Spring is upon us. It may not feel like it in some parts of the country, but fresh fruits and vegetables are right around the corner.
After a long winter of canned and frozen food, not to mention supply chain issues, our bodies yearn for the taste of nature in its purest form.
Where’s the best place to find the freshest of everything;
At a local farmer’s market or, better yet, the farm itself.
When it comes to our eating habits, the changing of the seasons is more instinctual than you may realize. Spring and fall are especially close to our hearts because they are transitional seasons. Why do you think this is?
The very survival of our ancestors relied heavily on the planting season, spring, and the harvest season, autumn. When we were kids, we ate according to what fruit or vegetable was in season locally. Grocery stores were small, family businesses, and you couldn’t find a fresh tomato on the shelf in January.
You probably have fond memories of the small community market of your childhood.
At what age did you see your first avocado? Unless you’re from Mexico or California, it probably wasn’t until the late 80s.
The most popular fruit in America is the banana, and it didn’t arrive here until the 1870s when introduced at the World’s Fair. Today, we’re willing to bet you can buy a fresh banana grown in Central America or the Caribbean at almost every grocery store in the world.
So, what has all this food accessibility done to our diets?
Some experts believe the continuous availability of fruit and vegetables to be the precursor of the worldwide sugar epidemic. Nature intended for us to eat these foods seasonally. Every year, there was a short window of opportunity when we ate sugar and built fat stores for the coming winter. Now, we consume sugar daily, but our body still thinks we need to store it for leaner times. That’s not good!
If you haven’t figured it out by now, we should eat seasonally and locally for better health. Does this mean you should never eat an avocado or banana in the winter? Of course, not. It means that you should make an effort to eat the freshest fruits and vegetables available. Here’s why:
Have you ever noticed the difference between a grocery store tomato and a fresh-picked from your garden one?
In-season produce just tastes better. Any fruit or vegetable that appears fresh on your grocery chain’s shelf was picked green, transported a long distance, and warehoused before hitting your tastebuds. This process can take weeks and involves chemical treatments in most cases.
A garden or farmer’s market tomato lived on the vine days or hours before you ate it. This juicy, flavorful tomato had time to ripen and develop all of its nutritious goodness.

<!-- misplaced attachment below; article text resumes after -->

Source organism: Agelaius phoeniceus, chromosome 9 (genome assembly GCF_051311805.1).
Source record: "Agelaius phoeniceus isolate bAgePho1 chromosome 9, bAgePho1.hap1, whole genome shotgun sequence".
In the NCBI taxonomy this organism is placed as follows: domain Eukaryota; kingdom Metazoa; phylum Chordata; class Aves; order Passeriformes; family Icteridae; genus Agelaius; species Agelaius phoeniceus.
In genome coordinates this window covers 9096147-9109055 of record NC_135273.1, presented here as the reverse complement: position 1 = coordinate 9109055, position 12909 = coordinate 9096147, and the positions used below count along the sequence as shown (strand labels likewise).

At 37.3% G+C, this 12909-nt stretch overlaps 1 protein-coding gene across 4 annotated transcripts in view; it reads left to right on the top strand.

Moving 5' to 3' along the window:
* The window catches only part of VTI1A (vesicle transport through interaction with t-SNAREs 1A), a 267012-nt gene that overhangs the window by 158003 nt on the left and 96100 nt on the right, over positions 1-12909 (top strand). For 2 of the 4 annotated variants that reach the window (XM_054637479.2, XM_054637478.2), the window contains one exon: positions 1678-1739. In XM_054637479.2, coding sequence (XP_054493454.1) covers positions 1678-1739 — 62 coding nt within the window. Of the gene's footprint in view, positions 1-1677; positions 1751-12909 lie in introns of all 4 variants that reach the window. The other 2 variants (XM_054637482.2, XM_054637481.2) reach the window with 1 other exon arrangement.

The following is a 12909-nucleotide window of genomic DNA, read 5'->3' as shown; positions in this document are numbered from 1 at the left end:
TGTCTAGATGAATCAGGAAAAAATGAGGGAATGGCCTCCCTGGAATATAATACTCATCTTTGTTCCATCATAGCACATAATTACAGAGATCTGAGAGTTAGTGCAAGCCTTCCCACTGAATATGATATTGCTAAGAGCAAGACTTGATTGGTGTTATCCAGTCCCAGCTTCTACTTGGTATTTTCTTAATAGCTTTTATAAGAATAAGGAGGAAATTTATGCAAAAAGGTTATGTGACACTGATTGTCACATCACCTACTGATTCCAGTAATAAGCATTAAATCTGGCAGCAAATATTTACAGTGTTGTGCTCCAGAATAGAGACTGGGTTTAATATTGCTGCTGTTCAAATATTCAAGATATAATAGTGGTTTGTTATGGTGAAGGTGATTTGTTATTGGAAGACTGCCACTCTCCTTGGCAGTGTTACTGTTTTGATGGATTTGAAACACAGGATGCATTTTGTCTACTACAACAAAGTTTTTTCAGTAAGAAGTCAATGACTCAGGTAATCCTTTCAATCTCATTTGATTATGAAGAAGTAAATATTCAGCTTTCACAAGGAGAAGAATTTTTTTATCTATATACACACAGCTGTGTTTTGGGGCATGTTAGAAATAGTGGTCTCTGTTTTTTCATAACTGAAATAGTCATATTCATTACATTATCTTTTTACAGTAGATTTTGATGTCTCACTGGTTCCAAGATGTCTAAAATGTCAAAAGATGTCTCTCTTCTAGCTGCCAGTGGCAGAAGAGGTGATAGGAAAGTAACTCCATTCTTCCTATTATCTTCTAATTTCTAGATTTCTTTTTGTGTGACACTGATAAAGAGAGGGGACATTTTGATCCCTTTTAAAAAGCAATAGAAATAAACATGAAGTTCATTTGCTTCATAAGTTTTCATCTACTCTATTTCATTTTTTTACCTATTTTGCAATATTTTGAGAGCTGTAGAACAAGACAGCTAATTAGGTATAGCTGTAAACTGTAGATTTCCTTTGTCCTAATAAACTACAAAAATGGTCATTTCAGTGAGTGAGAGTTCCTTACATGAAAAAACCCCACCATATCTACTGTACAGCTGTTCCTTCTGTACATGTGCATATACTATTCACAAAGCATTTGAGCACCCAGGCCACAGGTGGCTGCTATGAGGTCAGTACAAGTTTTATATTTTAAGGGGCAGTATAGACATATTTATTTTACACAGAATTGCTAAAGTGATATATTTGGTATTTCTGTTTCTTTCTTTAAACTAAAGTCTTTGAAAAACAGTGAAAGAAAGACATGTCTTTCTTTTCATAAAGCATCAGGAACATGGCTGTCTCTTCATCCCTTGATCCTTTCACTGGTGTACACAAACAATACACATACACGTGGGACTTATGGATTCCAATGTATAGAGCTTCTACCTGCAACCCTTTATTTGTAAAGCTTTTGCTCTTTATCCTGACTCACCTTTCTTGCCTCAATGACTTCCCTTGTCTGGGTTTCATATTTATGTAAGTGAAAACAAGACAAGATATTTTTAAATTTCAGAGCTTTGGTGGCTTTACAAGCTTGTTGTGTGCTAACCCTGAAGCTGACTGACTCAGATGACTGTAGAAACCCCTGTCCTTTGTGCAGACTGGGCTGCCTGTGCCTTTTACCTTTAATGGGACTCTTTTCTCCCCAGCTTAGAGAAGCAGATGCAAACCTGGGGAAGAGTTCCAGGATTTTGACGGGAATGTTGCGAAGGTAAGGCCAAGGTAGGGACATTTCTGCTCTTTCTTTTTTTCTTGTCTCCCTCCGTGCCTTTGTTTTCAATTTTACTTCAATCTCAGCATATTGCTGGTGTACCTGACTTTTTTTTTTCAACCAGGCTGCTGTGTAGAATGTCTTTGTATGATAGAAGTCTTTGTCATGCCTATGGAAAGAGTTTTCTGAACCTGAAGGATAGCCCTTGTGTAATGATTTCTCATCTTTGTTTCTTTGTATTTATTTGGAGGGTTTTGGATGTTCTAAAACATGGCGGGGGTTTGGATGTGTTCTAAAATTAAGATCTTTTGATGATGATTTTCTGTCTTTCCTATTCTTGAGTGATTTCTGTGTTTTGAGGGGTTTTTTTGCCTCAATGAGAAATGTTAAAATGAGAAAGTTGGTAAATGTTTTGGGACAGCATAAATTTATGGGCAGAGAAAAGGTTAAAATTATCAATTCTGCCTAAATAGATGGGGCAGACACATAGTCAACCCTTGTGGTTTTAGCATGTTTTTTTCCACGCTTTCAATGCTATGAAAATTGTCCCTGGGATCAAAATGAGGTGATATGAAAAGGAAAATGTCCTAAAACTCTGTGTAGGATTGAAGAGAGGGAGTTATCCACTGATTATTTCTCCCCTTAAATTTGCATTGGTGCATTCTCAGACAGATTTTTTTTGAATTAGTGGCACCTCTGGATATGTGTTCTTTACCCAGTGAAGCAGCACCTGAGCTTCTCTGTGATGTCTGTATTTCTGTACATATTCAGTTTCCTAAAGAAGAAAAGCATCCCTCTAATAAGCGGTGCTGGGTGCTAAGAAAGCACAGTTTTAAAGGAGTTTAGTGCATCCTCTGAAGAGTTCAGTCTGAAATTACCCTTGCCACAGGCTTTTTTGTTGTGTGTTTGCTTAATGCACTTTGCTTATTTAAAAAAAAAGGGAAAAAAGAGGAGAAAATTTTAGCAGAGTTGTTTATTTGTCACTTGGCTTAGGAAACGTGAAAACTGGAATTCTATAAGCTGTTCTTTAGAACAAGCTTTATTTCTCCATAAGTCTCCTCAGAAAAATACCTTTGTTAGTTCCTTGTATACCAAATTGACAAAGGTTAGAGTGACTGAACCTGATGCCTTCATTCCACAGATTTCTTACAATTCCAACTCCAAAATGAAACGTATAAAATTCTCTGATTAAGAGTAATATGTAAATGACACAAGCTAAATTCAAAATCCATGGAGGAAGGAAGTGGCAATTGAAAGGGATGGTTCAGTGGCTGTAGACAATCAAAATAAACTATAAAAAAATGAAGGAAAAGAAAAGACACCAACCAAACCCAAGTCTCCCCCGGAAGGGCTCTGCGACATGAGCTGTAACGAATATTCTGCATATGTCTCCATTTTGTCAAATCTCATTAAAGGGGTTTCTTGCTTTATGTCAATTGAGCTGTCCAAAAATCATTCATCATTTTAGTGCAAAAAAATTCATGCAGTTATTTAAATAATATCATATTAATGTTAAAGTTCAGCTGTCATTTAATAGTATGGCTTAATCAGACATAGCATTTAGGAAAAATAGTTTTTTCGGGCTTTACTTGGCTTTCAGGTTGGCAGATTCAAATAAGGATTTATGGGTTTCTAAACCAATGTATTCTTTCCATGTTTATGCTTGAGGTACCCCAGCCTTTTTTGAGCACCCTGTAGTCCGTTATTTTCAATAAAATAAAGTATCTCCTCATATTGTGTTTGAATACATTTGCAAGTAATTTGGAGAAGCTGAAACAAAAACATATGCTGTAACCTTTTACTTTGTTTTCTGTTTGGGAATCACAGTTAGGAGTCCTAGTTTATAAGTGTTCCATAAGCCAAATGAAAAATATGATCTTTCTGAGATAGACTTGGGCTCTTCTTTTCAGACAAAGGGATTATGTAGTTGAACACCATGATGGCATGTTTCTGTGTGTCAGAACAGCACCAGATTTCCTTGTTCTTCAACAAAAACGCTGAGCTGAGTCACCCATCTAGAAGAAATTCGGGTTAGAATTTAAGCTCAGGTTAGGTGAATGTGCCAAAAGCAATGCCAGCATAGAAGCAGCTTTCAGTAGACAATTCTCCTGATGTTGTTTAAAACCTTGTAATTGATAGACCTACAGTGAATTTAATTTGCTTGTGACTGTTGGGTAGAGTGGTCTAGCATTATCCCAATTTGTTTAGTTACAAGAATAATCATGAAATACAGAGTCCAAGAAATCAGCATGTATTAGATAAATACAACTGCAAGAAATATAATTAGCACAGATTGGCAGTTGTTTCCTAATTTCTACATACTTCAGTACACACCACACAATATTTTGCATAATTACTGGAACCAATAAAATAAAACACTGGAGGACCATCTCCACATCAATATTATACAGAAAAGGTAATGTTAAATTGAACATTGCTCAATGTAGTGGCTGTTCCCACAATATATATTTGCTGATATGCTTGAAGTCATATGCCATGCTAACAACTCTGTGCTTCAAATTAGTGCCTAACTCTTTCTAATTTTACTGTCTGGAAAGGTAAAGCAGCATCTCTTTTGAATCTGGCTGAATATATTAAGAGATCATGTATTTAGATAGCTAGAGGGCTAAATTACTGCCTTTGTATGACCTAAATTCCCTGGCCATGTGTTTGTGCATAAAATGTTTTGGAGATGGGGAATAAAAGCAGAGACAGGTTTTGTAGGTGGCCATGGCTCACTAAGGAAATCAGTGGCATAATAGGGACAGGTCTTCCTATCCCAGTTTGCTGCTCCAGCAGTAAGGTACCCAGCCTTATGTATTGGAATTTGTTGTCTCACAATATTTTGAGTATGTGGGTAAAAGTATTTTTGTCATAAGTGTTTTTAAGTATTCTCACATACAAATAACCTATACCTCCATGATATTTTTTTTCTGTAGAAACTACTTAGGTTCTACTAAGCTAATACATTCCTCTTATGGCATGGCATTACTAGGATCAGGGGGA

Industrial farming leads to mono-crop production using the same land and soil. Big food companies know what we like, and they produce a lot of it. A local farmer rotates their crops, allowing the ground to recover nutrients that plants deplete. Every plant has different soil nutrient requirements, and using land for multiple crops is better nutritionally.
Going back to our friend, the banana, do you know that today’s banana is utterly bereft of any nutritional value. If you ever get the chance to pick a wild banana, it won’t taste anything like the bananas you’re used to eating. Over the years, the banana, like almost every mass-produced crop, has been genetically modified for taste over nutrition.
Several studies show that produce grown seasonally has almost twice the nutrient density as those grown out of season. These same studies also concluded that the growing season has a more significant impact on nutrition density than whether the produce is organically grown.
We realize that some farmer’s markets can be a bit pricey but purchasing local, seasonally grown food is good for the wallet. When fruits and vegetables are in season, more supply is available, resulting in lower prices.
Want to beat inflation and supply chain issues? Visit a local farm.
The most affordable way to eat seasonally is by joining a local food co-op. In a co-op, a farmer or group of farmers provide meat, eggs, produce, and dairy directly from the farm. This system usually involves a monthly membership fee with a limited ability to select your items. You get what they harvest.
Whether or not climate change is your thing, you have to admit that eating anything transported thousands of miles on ships or trucks can’t be good for the environment.
According to intactforests.org, agricultural expansion accounts for roughly 28% of the 7 billion trees cut down each year.
When you decide to eat seasonally, it provides the opportunity to support your local farmer instead of some international food conglomerate. Cargill, ConAgra, Nestle, and ADM don’t need your money, and your local farmer does.
Besides financially supporting your community, eating seasonally gives you a chance to interact with your neighbors. Community involvement is vital to our health and well-being. Research conducted on the world’s Blue Zones shows one commonality is a sense of community. Another characteristic of these places where people live into their hundreds is growing their food and eating seasonally.
Shopping at a farmer’s market or visiting a farm just feels right. Why spend time under the fluorescent lights and aisles full of processed foods when you can get back to nature and shop in the fresh air?
Eat better. Live better.
Take care, even down there.
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